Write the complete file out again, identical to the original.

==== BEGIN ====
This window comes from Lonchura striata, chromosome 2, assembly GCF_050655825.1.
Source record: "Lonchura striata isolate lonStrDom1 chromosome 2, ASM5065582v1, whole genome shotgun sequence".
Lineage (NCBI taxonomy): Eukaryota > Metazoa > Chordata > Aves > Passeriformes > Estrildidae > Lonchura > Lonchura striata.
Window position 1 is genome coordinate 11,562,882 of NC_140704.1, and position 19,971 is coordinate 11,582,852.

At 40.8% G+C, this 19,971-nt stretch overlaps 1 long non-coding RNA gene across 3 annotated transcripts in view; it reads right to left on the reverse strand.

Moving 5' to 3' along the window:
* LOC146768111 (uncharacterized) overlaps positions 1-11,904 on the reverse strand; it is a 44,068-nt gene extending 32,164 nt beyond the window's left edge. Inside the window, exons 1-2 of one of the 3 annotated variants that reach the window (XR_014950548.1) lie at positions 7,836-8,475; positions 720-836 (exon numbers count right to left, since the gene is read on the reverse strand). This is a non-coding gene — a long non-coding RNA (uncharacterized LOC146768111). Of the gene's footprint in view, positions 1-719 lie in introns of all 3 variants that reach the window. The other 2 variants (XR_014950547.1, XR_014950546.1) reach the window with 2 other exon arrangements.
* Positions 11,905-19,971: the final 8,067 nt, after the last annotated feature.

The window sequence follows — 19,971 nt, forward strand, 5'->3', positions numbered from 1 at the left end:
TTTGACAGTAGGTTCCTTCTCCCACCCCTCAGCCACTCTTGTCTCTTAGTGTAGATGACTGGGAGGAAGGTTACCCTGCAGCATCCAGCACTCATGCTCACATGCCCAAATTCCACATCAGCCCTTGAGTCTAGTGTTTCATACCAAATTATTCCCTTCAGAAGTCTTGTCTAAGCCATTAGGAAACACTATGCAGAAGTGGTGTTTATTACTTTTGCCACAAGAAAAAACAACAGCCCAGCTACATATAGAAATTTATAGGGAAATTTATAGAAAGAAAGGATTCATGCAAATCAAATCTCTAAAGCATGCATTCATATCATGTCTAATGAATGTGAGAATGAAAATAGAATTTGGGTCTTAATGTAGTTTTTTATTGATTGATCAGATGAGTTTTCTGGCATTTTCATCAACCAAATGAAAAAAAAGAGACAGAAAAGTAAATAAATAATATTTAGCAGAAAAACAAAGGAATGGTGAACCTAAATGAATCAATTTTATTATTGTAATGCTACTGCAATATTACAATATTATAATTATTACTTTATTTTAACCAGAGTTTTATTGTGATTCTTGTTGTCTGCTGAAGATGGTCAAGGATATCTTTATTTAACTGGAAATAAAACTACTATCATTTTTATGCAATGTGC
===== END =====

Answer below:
This window comes from Lonchura striata, chromosome 2, assembly GCF_050655825.1.
Source record: "Lonchura striata isolate lonStrDom1 chromosome 2, ASM5065582v1, whole genome shotgun sequence".
Lineage (NCBI taxonomy): Eukaryota > Metazoa > Chordata > Aves > Passeriformes > Estrildidae > Lonchura > Lonchura striata.
Window position 1 is genome coordinate 11,562,882 of NC_140704.1, and position 19,971 is coordinate 11,582,852.

At 40.8% G+C, this 19,971-nt stretch overlaps 1 long non-coding RNA gene across 3 annotated transcripts in view; it reads right to left on the reverse strand.

Moving 5' to 3' along the window:
* LOC146768111 (uncharacterized) overlaps positions 1-11,904 on the reverse strand; it is a 44,068-nt gene extending 32,164 nt beyond the window's left edge. Inside the window, exons 1-2 of one of the 3 annotated variants that reach the window (XR_014950548.1) lie at positions 7,836-8,475; positions 720-836 (exon numbers count right to left, since the gene is read on the reverse strand). This is a non-coding gene — a long non-coding RNA (uncharacterized LOC146768111). Of the gene's footprint in view, positions 1-719 lie in introns of all 3 variants that reach the window. The other 2 variants (XR_014950547.1, XR_014950546.1) reach the window with 2 other exon arrangements.
* Positions 11,905-19,971: the final 8,067 nt, after the last annotated feature.

The window sequence follows — 19,971 nt, forward strand, 5'->3', positions numbered from 1 at the left end:
TTTGACAGTAGGTTCCTTCTCCCACCCCTCAGCCACTCTTGTCTCTTAGTGTAGATGACTGGGAGGAAGGTTACCCTGCAGCATCCAGCACTCATGCTCACATGCCCAAATTCCACATCAGCCCTTGAGTCTAGTGTTTCATACCAAATTATTCCCTTCAGAAGTCTTGTCTAAGCCATTAGGAAACACTATGCAGAAGTGGTGTTTATTACTTTTGCCACAAGAAAAAACAACAGCCCAGCTACATATAGAAATTTATAGGGAAATTTATAGAAAGAAAGGATTCATGCAAATCAAATCTCTAAAGCATGCATTCATATCATGTCTAATGAATGTGAGAATGAAAATAGAATTTGGGTCTTAATGTAGTTTTTTATTGATTGATCAGATGAGTTTTCTGGCATTTTCATCAACCAAATGAAAAAAAAGAGACAGAAAAGTAAATAAATAATATTTAGCAGAAAAACAAAGGAATGGTGAACCTAAATGAATCAATTTTATTATTGTAATGCTACTGCAATATTACAATATTATAATTATTACTTTATTTTAACCAGAGTTTTATTGTGATTCTTGTTGTCTGCTGAAGATGGTCAAGGATATCTTTATTTAACTGGAAATAAAACTACTATCATTTTTATGCAATGTGC